Long known as a master of the short story, Alice Munro continues to live up to her prize-winning reputation in her latest collection, Runaway. It consists of eight stories with single-word titles, such as “Passion” and “Silence,” suggesting a series of philosophical meditations. Yet abstract treatises, these are not. As she herself once admitted, Munro is not an intellectual novelist; particularity is her strong point. All the same, somehow each story speaks with a far-reaching wisdom belied by its unique details.
Munro’s heroines (heroes are markedly absent) are not wise themselves. They make rash decisions, change their life’s direction based on chance encounters, stay in bad or mediocre relationships, fail to be ideal mothers and daughters, and don’t always find professional success. They are flawed and therefore quintessentially human. And we still respect them. Carla, of the title story, has a way with animals and a goofy sense of humor, but she has made a poor choice of mate. She swallows her anger and passes up opportunity because her need for a man is greater. Juliet, who features in three of the stories, leaves a Ph.D. to pursue a man she is never unambiguously happy with and has a lovely daughter from whom she becomes estranged. Robin remains single because of assumptions based on a moment of mistaken identity. Munro’s women are full of errors in judgment, yet she refuses to judge them. Would we have done any better? she seems to ask. More importantly, she suggests, there may be no such a thing in life as the right decision, only the decisions we make.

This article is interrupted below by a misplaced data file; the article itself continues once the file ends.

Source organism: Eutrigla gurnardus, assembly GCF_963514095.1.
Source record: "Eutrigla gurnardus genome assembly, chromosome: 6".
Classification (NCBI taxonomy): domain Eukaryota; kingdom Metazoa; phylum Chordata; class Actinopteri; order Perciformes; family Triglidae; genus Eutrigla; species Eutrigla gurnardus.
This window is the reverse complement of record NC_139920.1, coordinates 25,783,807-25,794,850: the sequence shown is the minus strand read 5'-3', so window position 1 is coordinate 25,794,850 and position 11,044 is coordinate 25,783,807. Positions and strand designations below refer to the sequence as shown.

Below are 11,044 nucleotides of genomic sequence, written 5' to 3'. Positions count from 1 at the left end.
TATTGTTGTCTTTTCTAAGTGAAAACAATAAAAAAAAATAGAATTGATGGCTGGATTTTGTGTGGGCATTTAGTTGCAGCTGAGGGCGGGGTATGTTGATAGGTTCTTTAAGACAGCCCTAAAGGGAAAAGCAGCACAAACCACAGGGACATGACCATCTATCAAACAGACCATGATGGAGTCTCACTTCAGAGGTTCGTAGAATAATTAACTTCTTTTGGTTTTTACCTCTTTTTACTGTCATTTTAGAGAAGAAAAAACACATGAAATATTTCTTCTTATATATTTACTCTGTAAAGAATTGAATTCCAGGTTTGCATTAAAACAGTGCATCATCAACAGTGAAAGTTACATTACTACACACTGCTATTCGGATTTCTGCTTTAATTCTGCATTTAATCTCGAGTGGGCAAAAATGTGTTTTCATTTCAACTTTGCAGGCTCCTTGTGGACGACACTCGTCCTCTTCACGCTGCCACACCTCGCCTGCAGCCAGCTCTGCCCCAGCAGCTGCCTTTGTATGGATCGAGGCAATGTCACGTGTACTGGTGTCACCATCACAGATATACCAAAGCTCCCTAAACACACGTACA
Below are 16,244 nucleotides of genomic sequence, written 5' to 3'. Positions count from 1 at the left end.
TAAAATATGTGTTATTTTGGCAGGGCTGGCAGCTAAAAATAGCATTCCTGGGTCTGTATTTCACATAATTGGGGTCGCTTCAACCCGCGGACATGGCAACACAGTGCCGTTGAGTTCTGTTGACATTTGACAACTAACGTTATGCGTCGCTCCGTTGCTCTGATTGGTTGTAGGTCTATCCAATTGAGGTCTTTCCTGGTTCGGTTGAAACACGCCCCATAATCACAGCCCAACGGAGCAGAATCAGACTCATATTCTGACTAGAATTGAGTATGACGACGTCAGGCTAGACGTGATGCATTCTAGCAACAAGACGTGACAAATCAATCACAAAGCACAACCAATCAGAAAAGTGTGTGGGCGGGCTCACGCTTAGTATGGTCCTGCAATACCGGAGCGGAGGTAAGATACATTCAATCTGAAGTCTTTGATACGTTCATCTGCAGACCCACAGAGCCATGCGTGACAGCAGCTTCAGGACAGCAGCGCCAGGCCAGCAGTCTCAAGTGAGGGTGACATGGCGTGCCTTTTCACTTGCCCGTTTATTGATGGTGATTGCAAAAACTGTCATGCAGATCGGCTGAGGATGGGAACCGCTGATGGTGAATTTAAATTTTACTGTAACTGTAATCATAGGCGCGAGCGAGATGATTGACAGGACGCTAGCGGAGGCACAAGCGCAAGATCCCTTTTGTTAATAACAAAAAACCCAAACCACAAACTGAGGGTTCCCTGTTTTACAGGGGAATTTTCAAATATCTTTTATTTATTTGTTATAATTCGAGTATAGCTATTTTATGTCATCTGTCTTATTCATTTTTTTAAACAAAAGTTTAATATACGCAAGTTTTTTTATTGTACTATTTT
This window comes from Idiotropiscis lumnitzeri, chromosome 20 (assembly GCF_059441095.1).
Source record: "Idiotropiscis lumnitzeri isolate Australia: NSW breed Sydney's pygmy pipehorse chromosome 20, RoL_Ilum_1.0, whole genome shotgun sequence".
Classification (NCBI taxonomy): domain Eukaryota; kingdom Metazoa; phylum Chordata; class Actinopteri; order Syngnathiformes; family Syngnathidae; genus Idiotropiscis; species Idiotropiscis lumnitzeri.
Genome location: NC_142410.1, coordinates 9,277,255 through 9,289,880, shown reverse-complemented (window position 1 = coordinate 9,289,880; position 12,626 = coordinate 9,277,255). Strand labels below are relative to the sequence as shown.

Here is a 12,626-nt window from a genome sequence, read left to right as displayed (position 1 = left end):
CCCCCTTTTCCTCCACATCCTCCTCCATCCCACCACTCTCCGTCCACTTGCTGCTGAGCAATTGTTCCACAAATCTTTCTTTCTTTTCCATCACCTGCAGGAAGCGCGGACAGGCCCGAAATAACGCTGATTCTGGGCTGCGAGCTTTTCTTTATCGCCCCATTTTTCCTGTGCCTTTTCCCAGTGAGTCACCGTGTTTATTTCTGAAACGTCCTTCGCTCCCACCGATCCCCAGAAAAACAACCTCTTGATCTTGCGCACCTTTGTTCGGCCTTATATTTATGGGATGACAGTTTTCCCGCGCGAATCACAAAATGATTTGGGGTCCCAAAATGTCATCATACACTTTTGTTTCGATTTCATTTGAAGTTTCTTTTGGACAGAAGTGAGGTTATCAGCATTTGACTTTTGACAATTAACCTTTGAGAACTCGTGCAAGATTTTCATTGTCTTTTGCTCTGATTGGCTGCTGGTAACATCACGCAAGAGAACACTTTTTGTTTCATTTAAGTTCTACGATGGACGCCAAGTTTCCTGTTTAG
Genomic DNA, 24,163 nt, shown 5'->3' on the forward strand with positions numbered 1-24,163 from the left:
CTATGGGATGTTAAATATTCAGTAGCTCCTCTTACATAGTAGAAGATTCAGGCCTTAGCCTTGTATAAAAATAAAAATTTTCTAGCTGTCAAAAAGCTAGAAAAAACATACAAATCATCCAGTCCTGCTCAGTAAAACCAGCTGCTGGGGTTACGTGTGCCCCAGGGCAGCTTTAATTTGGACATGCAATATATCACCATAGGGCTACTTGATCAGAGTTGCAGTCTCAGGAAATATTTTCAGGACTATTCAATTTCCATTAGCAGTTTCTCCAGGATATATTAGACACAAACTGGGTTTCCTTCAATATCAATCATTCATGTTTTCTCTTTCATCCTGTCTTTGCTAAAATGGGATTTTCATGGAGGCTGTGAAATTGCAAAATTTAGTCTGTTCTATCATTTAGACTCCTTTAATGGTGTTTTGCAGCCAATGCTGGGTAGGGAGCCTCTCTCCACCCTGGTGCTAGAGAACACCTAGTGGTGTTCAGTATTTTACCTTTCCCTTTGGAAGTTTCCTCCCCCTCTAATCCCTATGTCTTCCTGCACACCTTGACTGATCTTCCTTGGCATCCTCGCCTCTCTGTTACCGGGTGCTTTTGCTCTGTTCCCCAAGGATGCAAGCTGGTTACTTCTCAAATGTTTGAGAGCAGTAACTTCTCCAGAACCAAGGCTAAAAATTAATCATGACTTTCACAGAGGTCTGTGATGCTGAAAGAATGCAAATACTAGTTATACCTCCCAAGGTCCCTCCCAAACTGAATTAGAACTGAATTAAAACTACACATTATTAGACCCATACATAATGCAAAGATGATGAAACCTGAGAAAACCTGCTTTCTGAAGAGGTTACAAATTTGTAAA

A friend of the recently deceased Carol Shields, who cited her as a model, Munro writes with the same attention to detail that can be found in Shields’ The Stone Diaries, and yet is less focused on domesticity. Munro is adept at portraying psychological states, whether detailing the subtle shift in a male/female encounter from menacing to benign, as in “Runaway,” or the exact moment when a girl decides to give up her reliable fiancé for a car ride with his rakish step-brother, as in “Passion.” In the latter story, the crushed fiancé writes to the heroine, “Just say he made you do it. Just say you didn’t want to go.” True to herself, she writes back, “I did want to go.” Whatever their weaknesses, Munro’s women live by their decisions. Not a bad philosophy.